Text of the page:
ANAHEIM, Calif. -- Bobby Abreu had no interest in spending another winter -- or even another week -- without an employer. The Los Angeles Angels were only too happy to oblige the slugger who transformed their lineup this year.
The veteran outfielder agreed Thursday to a $19 million, two-year contract to stay with the Angels rather than test the free-agent market again.
"I really feel happy here with Los Angeles," Abreu said in a telephone interview from Las Vegas. "I really enjoy to play for them, and I think when they started with the conversation for the contract and we didn't have any problems back and forth, it was a nice negotiation. It was no problem to stay and come back with the Angels."
After earning $16 million with the New York Yankees in 2008 under the final year of a contract he originally signed with the Philadelphia Phillies, Abreu became a free agent. He didn't find a new home until Feb. 12, just before spring training, when the Angels gave him a one-year contract that guaranteed $5 million.
He earned an additional $1 million based on plate appearances, but the Venezuelan still was one of the majors' biggest bargains.
Mostly playing right field, Abreu hit .293 with 15 homers, 103 RBIs, 30 steals and 94 walks as a durable contributor to one of the majors' top offenses. He also raised his game to keep Los Angeles afloat while sluggers Vladimir Guerrero and Torii Hunter were sidelined with midseason injuries, earning AL player of the month honors for July by batting .380 with 28 RBIs.
Manager Mike Scioscia labeled Abreu as the Angels' most valuable player late in the season.
"He did a tremendous job for us last year, both on and off the field," said Angels general manager Tony Reagins, who swiftly finalized the deal with Abreu this week. "It was an easy decision for us to bring Bobby back, and I think he enjoyed the environment that we had last year. Hopefully we can continue to achieve our goals that we've set."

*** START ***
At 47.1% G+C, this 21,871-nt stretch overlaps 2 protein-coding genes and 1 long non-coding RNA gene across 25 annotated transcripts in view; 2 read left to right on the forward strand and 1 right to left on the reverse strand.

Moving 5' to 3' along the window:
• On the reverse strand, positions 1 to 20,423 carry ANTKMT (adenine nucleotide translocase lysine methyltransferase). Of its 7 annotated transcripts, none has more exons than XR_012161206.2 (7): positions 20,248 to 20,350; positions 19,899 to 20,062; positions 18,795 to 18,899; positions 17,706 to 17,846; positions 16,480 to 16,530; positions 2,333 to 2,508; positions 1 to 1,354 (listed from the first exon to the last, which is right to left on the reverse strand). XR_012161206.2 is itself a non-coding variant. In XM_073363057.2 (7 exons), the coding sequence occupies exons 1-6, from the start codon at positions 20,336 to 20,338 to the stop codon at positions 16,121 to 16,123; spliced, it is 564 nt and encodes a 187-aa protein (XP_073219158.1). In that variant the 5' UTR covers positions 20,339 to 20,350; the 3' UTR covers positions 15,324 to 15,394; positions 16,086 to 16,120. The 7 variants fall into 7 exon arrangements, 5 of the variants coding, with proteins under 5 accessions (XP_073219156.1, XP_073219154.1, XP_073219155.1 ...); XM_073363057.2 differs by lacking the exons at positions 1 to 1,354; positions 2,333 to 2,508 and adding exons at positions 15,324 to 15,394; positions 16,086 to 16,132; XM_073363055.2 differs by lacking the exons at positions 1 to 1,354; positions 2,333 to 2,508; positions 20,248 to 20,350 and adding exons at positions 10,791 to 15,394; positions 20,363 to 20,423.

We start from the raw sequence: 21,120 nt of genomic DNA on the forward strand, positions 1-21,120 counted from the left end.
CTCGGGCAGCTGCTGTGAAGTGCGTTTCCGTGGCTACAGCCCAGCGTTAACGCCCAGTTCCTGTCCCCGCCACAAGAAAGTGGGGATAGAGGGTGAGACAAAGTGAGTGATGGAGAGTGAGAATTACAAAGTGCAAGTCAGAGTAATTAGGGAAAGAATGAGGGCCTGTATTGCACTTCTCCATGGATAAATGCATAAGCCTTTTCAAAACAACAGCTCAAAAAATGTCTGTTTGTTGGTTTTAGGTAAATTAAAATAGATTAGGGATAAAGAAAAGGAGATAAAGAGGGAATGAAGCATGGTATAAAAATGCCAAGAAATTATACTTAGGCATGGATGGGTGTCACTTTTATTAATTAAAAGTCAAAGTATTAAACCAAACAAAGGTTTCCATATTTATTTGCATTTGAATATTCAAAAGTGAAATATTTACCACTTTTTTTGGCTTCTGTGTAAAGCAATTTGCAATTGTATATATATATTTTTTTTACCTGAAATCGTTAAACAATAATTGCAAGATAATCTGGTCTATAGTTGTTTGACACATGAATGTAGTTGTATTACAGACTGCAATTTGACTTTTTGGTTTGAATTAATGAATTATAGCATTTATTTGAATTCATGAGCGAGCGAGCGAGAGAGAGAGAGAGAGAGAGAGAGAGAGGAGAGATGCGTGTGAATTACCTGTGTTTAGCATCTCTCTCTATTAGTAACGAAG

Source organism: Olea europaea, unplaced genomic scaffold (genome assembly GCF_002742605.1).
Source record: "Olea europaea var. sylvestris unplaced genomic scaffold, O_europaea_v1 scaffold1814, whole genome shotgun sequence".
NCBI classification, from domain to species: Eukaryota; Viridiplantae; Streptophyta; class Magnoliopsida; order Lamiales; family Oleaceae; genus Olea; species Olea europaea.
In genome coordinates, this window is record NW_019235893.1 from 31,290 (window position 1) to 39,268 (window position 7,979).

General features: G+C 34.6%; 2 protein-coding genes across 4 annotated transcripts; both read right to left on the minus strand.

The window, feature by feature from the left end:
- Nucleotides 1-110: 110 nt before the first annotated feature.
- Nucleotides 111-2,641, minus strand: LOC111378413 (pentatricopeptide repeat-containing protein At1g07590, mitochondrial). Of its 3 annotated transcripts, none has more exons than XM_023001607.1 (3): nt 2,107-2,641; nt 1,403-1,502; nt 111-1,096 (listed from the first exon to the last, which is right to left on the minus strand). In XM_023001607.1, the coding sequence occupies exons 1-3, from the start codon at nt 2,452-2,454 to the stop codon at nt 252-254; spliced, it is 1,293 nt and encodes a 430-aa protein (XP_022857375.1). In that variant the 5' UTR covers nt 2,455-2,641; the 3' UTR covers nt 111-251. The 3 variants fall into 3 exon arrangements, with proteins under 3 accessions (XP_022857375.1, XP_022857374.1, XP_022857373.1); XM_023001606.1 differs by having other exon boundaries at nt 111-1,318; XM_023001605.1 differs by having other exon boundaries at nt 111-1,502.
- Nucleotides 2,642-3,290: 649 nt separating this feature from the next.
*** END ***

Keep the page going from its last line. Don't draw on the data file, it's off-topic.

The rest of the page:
Several Los Angeles teammates even credited Abreu with changing the club's approach at the plate with his deliberate, patient at-bats. Hunter said he became more mindful of his opportunities after a few batting cage conversations with Abreu, and both sluggers produced remarkable seasons as the Angels led the majors with a .285 batting average and set franchise records for hits (1,604), runs (883) and RBIs (841).
The Angels won 97 games and the AL West title before sweeping Boston out of the first round. Abreu played in the league championship series for the first time in his career during Los Angeles' loss to the Yankees.
"I feel so comfortable with my teammates and the organization, and to play for Mike Scioscia is awesome," Abreu said. "He's one of those managers that lets you play the game, and he gives you big support. ... I really wanted to stay. The conversation was going good. I decided to just say yes."
Abreu's new contract calls for $9 million salaries in each of the next two seasons. It includes a 2012 option for $9 million with a $1 million buyout, and the option would become guaranteed if Abreu has 550 plate appearances in 2011 or 1,200 in 2010-11 combined.
Given Abreu's remarkable record of durability, he has a good shot at the guarantee. He has played at least 151 games in every season since 1998, his first full major league campaign, and the two-time All-Star has driven in at least 100 runs in seven straight seasons.
The little things also mattered to Abreu: He praised the Angels for their public embrace of him during a season in which he surpassed several career milestones, including 2,000 hits and 250 homers. The organization rewarded him for those achievements with trophies and on-field recognition in front of cheering Angel Stadium crowds.
"I think if you [compare] this season to the last three or four, they've been almost pretty much the same, but this year I've been more recognized," Abreu said. "One of the reasons is the Angels let the people know what I'm doing. It meant a lot to myself [to get] a lot of respect for what I've done on the field."
But the chance to play for a consistent winner is also important to the 35-year-old, who said during the playoffs that he hoped to play for perhaps five more years. Los Angeles has won five of the last six AL West titles and made six postseason appearances in the last eight years.
"This is a team that gives you an opportunity always to be in the playoffs," Abreu said. "This time, my first time with them, I was very close to getting to the World Series, so why not stay? Of course you want a team that is going to give you opportunities to be in the World Series and win the World Series. I don't want to take a chance with someone else."
Abreu spent the previous 2½ seasons with the Yankees after 8½ years with Philadelphia. He began his major league career in Houston.